A Christ Church Cathedral spokeswoman has described as "completely bizarre" the theft of a preserved 12th Century heart from the Cathedral in Dublin.
The preserved heart of St Laurence O'Toole is kept in a wooden heart-shaped container sealed within a small iron-barred box in St Laud's chapel in the Cathedral.
Gardaí believe the heart was stolen from the chapel between yesterday evening and 12.30pm today.
Today, a spokeswoman said the thieves ignored valuable gold chalices and gold candlesticks in the chapel in favour of the financially worthless relic.
“It’s completely bizarre,” she said. “They didn’t touch anything else. They specifically targeted this…They wanted the heart of St Laurence O’Toole.”
The dean of Christ Church Cathedral and the diocese of Dublin and Glendalough, the Rev Dermot Dunne said he was “devastated” by the theft of the treasured artefact.
“It has no economic value but it is a priceless treasure that links our present foundation with its founding father, St Laurence O’Toole,” he added.
Born Lorcan Ua Tuathail in Castledermot, Co Kildare, in 1128, Laurence (Lorcan) O’Toole was appointed Archbishop of Dublin after the death of Archbishop Gregory in 1162.
He died in November 1180 in Normandy, France.
The former church leader was canonised in 1225 by Pope Honorius III.
Gardaí spent the day scouring CCTV footage of people entering the cathedral.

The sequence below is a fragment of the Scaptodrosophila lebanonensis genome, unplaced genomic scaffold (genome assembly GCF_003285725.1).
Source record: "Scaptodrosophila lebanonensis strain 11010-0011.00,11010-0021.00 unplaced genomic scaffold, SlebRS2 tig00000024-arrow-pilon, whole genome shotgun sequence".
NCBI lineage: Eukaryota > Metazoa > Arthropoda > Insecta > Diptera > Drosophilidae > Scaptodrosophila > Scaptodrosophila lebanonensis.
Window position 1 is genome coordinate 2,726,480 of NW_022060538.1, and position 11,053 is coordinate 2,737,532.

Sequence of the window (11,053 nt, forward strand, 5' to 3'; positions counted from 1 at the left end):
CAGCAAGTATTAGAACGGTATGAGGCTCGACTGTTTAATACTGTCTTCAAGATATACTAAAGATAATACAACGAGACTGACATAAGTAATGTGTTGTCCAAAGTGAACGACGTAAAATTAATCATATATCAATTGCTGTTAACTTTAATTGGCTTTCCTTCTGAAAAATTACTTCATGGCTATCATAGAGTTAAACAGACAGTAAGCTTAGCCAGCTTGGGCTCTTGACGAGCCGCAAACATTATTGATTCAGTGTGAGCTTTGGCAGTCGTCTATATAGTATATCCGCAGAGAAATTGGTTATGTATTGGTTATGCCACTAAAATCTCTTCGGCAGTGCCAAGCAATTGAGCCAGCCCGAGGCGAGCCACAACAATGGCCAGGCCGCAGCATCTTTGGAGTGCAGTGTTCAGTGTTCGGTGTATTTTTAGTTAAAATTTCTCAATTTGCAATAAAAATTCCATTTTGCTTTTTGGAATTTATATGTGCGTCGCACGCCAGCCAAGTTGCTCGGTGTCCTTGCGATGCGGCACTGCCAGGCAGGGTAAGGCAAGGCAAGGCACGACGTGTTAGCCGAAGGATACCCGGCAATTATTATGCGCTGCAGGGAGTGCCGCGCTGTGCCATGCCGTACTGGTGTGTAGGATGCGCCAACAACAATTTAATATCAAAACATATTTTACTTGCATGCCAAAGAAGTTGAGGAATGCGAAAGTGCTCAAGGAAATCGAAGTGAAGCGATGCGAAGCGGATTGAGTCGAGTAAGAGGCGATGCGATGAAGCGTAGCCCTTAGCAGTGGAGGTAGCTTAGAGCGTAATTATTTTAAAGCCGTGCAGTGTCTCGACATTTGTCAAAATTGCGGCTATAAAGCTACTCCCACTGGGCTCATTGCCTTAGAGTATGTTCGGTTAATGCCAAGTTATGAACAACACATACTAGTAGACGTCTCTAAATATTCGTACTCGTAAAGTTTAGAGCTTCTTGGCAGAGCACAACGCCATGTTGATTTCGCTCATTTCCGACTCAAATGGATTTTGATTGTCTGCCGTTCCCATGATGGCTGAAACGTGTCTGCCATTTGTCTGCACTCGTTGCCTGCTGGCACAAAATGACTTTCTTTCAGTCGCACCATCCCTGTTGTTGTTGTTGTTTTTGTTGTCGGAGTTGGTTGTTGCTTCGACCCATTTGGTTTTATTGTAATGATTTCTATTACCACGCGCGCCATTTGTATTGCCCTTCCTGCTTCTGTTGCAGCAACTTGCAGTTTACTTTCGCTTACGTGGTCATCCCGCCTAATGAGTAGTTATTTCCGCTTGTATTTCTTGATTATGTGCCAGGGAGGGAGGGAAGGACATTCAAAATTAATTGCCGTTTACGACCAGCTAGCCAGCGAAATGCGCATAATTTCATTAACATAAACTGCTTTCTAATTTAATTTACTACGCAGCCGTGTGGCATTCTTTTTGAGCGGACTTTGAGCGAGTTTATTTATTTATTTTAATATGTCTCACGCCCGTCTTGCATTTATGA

There were only about 40 visitors between 9.30am and 12.30pm today, when it was noticed missing.
Church authorities say it is possible the thieves had hidden themselves in the building overnight and broke into the relic after the cathedral closed for the day.
A spokeswoman said the thieves would have needed a metal cutter to prise back bars that protected the enclosed heart.
There were no initial signs of any alarms or break-ins at the cathedral.
One member of staff noticed a candle alight when they arrived to open the popular tourist attraction this morning.
St Laurence O’Toole was known as an ascetic, who wore a hair-shirt, never ate meat and ate only bread and water every Friday.
Each Lent he returned to Glendalough, in Co Wicklow, where he lived in St Kevin’s Cell, a sort of cave, over the Upper Lake for 40 days.
He was canonised due to the number of miracles that occurred at his tomb.
In 1442, his skull was brought to Britain and his bones were interred at the Parish Church of Chorley, Lancashire, now called the Church of St Laurence.
However the bones disappeared in the Reformation under Henry VIII’s rule.
His heart has been a major pilgrimage site at Christ Church since the medieval period.